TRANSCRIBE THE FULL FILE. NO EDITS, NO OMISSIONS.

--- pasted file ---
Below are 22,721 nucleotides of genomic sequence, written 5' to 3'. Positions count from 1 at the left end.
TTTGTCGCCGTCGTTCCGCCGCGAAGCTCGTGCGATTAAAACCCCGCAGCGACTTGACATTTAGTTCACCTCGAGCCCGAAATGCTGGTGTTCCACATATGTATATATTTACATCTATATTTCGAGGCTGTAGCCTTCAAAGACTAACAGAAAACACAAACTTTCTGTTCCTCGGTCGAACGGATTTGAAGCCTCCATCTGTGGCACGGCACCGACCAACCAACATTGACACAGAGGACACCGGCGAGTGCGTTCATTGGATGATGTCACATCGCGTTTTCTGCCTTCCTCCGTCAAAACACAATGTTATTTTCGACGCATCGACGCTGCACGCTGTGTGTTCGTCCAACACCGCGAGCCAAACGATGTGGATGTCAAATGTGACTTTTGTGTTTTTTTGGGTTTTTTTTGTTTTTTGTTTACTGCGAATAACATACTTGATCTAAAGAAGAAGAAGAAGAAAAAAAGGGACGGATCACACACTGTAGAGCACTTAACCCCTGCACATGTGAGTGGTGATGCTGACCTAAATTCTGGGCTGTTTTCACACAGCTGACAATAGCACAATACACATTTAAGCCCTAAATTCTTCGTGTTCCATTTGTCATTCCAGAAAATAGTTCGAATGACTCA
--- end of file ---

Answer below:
Below are 22,721 nucleotides of genomic sequence, written 5' to 3'. Positions count from 1 at the left end.
TTTGTCGCCGTCGTTCCGCCGCGAAGCTCGTGCGATTAAAACCCCGCAGCGACTTGACATTTAGTTCACCTCGAGCCCGAAATGCTGGTGTTCCACATATGTATATATTTACATCTATATTTCGAGGCTGTAGCCTTCAAAGACTAACAGAAAACACAAACTTTCTGTTCCTCGGTCGAACGGATTTGAAGCCTCCATCTGTGGCACGGCACCGACCAACCAACATTGACACAGAGGACACCGGCGAGTGCGTTCATTGGATGATGTCACATCGCGTTTTCTGCCTTCCTCCGTCAAAACACAATGTTATTTTCGACGCATCGACGCTGCACGCTGTGTGTTCGTCCAACACCGCGAGCCAAACGATGTGGATGTCAAATGTGACTTTTGTGTTTTTTTGGGTTTTTTTTGTTTTTTGTTTACTGCGAATAACATACTTGATCTAAAGAAGAAGAAGAAGAAAAAAAGGGACGGATCACACACTGTAGAGCACTTAACCCCTGCACATGTGAGTGGTGATGCTGACCTAAATTCTGGGCTGTTTTCACACAGCTGACAATAGCACAATACACATTTAAGCCCTAAATTCTTCGTGTTCCATTTGTCATTCCAGAAAATAGTTCGAATGACTCA